As I sit at my desk today, I have the ‘privilege’ of being able to listen to the audio stream from the July sessions of the General Synod of the Church of England which is currently being held in York. The papers were full of comment on Saturday and Sunday after the first of two major debates on the subject of women bishops.
That first debate was on the theological principle of women bishops as Synod passed the following resolution:
“That this Synod welcome and affirm the view of the majority of the House of Bishops that admitting women to the episcopate in the Church of England is consonant with the faith of the Church as the Church of England has received it and would be a proper development in proclaiming afresh in this generation the grace and truth of Christ.”Â
As in the Synod debate in July last yearÂ when Synod agreed ‘that the process for removing the legal obstacles to the ordination of women to the episcopate should now be set in train’, the debate and agreement that occurred this weekend is an important milestone along the way to getting our first women bishops.
The Synod may look to outsiders to move at snail’s pace, and perhaps it does, but these are complicated matters that take time to sort out and for legal issues to be unravelled and sorted. The early 1980s saw a similar ‘remove the legal obstacles’ debate about women priests and it wasn’t until the early 1990s that we finally saw women being ordained. We may be impatient for things to happen but, in the sense of process and timing, we have been here before.
As Paul Roberts notes as a member of Synod,Â writing helpfully on his blog about the whole women bishops situation, the voting is interesting and weÂ areÂ still far from women bishops being a done deal despite what all the papers may say. I won’t repeat Paul’s statistics but they are crucial and you can read them by visiting his article.
When push comes to final shove, General Synod must vote by house (bishops, clergy and laity) and in each house, the vote must carry with 75% of the votes. Currently, the house of laity are a little short of that kind of mark.
Of course, when push comes to final shove sometime around 2010 or 2011, it is highly likely that we will have a new General Synod. The next set of elections will take place in the summer of 2010 and it takes no PhD to work out that the subject of women bishops could well become THE issue – dominating what motivates those who stand for election to do so, dominating the subject matter at hustings and, no doubt, dominating things when we actually get a Synod in session.
Of course, by then, we will be another four or so years down the line with women priests, four more years down the line in discussions and debate at every level of the church from parish church council to General Synod.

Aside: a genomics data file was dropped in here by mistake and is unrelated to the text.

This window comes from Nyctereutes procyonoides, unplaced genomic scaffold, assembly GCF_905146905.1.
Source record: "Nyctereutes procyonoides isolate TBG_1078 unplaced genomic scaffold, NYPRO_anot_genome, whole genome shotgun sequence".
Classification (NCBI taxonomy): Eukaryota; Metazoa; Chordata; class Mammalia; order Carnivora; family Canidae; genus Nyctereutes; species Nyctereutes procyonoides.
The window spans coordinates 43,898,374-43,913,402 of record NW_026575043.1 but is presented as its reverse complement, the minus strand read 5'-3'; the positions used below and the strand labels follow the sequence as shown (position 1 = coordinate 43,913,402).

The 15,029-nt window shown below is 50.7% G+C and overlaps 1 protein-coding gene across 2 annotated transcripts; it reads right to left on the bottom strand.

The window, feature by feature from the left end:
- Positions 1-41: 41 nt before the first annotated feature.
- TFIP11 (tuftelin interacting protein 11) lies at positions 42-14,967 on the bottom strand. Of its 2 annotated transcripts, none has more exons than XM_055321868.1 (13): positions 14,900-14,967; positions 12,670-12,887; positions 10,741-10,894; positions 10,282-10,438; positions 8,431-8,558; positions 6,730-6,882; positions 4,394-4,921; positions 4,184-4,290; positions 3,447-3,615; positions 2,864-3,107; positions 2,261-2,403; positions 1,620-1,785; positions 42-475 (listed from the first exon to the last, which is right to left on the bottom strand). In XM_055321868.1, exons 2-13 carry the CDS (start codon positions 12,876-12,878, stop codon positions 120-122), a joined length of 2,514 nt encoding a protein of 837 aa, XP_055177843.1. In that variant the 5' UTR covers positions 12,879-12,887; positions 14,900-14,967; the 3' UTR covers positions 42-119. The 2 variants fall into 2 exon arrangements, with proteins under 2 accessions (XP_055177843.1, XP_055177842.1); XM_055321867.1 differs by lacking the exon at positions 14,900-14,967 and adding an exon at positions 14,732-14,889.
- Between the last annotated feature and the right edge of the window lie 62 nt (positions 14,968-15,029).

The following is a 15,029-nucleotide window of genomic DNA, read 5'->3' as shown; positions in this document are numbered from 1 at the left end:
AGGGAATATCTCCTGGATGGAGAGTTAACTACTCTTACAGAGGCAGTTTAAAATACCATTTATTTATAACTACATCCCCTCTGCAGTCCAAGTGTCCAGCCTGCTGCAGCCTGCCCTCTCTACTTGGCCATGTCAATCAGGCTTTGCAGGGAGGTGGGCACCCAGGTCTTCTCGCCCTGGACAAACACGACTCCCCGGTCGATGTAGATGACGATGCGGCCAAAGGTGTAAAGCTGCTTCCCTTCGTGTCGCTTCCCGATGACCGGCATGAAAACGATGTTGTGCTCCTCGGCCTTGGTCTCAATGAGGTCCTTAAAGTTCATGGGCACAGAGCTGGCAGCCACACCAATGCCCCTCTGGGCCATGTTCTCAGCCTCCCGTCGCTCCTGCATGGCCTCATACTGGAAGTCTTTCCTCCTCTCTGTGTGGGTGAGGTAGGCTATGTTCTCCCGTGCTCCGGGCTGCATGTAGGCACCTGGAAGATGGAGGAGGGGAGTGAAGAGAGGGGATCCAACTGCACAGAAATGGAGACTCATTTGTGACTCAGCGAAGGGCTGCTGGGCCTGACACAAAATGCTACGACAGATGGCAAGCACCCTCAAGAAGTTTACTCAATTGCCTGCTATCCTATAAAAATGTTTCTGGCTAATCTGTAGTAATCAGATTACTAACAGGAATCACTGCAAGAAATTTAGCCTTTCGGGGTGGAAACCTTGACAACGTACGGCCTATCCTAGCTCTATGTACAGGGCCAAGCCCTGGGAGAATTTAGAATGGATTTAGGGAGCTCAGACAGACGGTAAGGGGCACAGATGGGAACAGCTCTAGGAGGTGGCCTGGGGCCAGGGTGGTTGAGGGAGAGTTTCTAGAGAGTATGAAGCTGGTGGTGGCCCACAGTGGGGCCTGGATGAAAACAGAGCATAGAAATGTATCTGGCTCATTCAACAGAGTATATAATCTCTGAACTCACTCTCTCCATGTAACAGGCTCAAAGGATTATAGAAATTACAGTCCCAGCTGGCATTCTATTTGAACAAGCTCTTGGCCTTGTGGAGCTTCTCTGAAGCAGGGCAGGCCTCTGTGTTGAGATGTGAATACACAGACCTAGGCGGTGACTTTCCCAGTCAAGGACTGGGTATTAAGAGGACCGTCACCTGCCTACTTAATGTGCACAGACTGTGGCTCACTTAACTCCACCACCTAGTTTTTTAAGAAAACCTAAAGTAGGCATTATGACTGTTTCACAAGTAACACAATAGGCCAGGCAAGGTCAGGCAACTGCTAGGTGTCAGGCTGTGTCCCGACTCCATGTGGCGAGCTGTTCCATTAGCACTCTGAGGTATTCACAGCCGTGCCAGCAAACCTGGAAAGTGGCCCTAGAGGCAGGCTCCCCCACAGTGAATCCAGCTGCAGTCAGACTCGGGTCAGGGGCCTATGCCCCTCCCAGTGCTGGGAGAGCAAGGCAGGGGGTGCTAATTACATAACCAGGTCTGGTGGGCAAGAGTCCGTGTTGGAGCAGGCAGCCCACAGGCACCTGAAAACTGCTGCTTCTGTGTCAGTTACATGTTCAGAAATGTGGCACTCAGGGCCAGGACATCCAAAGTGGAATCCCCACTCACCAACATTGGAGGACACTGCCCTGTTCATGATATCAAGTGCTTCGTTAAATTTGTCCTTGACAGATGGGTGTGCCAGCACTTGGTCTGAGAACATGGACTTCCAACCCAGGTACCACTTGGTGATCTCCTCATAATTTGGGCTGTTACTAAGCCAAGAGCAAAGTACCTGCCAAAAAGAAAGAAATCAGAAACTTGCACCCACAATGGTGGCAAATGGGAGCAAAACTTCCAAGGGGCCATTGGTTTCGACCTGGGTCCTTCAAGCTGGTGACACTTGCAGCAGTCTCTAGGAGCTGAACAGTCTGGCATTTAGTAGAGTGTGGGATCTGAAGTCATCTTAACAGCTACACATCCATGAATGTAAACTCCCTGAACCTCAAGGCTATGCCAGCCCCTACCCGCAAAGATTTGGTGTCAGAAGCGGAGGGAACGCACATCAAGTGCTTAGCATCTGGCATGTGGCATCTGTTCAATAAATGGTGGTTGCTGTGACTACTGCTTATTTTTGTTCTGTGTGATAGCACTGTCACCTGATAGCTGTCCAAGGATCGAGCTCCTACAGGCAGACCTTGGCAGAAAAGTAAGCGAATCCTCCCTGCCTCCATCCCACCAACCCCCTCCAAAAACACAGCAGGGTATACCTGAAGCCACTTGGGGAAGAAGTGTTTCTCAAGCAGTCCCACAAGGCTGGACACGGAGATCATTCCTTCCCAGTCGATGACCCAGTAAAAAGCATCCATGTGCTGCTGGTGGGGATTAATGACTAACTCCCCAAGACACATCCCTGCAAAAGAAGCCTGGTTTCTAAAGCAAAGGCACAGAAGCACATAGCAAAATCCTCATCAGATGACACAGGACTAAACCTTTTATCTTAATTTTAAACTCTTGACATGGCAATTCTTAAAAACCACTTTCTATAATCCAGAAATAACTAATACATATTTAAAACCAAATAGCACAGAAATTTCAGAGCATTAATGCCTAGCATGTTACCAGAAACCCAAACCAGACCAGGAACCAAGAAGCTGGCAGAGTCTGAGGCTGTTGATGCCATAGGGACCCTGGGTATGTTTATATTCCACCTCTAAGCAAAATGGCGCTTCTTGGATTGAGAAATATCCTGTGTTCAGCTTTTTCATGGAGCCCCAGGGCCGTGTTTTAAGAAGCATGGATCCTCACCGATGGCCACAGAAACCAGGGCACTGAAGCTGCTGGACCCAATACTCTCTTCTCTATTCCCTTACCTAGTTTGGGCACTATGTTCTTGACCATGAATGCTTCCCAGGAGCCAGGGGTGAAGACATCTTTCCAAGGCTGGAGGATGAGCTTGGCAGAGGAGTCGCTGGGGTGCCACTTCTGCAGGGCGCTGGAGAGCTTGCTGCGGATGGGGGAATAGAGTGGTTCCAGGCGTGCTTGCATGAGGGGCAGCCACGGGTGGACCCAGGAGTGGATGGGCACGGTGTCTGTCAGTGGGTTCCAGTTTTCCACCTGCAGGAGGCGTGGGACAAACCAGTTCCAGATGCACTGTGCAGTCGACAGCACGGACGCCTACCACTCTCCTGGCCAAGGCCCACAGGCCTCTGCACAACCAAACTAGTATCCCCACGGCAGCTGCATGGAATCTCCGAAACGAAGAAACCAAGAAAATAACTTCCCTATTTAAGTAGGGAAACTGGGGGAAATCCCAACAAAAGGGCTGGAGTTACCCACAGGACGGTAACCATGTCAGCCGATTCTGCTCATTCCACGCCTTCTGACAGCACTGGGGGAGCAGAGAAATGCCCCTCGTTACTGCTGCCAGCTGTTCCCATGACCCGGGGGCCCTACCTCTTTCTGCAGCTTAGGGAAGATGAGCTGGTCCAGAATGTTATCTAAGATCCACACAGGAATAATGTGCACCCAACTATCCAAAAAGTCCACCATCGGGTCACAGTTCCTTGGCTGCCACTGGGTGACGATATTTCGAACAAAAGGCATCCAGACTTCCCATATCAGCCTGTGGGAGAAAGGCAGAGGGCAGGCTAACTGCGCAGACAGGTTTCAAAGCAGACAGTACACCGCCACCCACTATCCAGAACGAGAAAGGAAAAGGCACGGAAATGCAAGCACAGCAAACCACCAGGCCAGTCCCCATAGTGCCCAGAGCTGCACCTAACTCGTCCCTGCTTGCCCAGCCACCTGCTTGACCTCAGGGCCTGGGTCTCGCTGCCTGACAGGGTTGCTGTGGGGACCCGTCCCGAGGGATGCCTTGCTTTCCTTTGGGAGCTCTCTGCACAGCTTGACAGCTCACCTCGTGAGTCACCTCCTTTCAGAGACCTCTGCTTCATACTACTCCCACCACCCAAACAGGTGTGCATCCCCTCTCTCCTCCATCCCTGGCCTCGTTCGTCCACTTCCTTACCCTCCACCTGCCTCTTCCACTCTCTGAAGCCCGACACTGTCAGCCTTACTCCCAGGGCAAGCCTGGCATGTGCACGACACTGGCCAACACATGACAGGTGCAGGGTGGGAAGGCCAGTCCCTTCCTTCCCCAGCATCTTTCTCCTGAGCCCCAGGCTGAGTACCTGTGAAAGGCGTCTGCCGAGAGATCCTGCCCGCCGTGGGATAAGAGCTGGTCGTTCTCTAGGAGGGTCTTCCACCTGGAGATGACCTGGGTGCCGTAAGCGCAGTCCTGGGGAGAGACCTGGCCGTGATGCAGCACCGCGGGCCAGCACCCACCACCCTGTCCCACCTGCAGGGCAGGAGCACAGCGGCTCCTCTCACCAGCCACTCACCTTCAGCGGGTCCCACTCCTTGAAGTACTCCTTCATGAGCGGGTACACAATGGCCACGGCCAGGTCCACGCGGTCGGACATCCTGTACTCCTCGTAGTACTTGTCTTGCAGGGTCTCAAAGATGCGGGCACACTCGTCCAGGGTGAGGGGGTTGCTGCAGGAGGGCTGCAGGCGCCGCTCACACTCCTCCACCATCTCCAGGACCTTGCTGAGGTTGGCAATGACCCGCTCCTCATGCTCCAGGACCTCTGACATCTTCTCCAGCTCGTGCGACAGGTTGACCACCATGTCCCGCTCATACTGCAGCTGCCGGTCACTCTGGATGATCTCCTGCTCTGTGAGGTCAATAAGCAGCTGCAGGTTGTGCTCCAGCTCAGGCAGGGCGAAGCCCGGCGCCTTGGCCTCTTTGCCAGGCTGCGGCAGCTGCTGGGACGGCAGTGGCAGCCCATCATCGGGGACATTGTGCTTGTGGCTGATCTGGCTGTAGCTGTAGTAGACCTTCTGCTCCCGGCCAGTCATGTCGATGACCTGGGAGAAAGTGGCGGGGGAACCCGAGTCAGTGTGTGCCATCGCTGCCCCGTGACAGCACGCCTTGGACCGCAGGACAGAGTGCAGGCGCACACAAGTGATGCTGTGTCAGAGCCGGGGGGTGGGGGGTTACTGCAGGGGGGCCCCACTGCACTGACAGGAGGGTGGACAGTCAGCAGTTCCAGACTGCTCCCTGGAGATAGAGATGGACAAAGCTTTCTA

So, in short, the first thing to say is don’t believe the hype. We are getting there but we still have a long way to go and there are still a great many variables that may influence the process.
On a personal level, I can’t see what much of the fuss is about. I have warmly welcomed women as priests, I am in a church with women in positions of leadership and was once part of a church where a woman was key to the leadership structures. I will warmly welcome women to the episcopate.
With my evangelical roots hat on, I don’t see good biblical evidence to exclude women from any level of leadership. Many of the oft-quoted passages look less clear cut by looking further into context and maybe one day I’ll talk about that on this blog. Certainly I believe that Christ’s demonstrative, counter-cultural attitude to women alongside what we can glean from early church practice speaks much more loudly than anything else we might look at biblically.
Today, Synod are debating next steps and trying to find ways to move forward while making provision for those that ‘in good conscience’ cannot accept women in the episcopate. I may try to blog later about what they decide. However, as much as I understand the Synod process as a sort-of-insider, I have still never managed to get a good answer to one big question.
We have had women priests for over ten years. Why did my fellow Anglicans that disagree with women in the ordained ministry not leave ten years ago and go to Rome or elsewhere back then? Of course, many did leave. Many more stayed and made use of the provisions that were made for them to avoid women in ministry and therein lies the rub.
Of course, the problem for those people now is that you might be able to avoid a women vicar. You can prevent them (via those provisions) ministering in your church, you can give them a wide berth in deaneries or diocesan functions. However, it’s pretty hard to avoidÂ your bishop and if that bishop isÂ a woman, such parishes and such priests have a major problem.
We made a rod for our own back ten years ago by trying to cater for those who wanted to carve out their own little ‘men only’ niche. I will hope that as the prospect of women bishops gets closer, Synod resists the urge to allow further get-out clauses and instead both welcomes and backs the introduction of women at all levels of church life with wholehearted enthusiasm.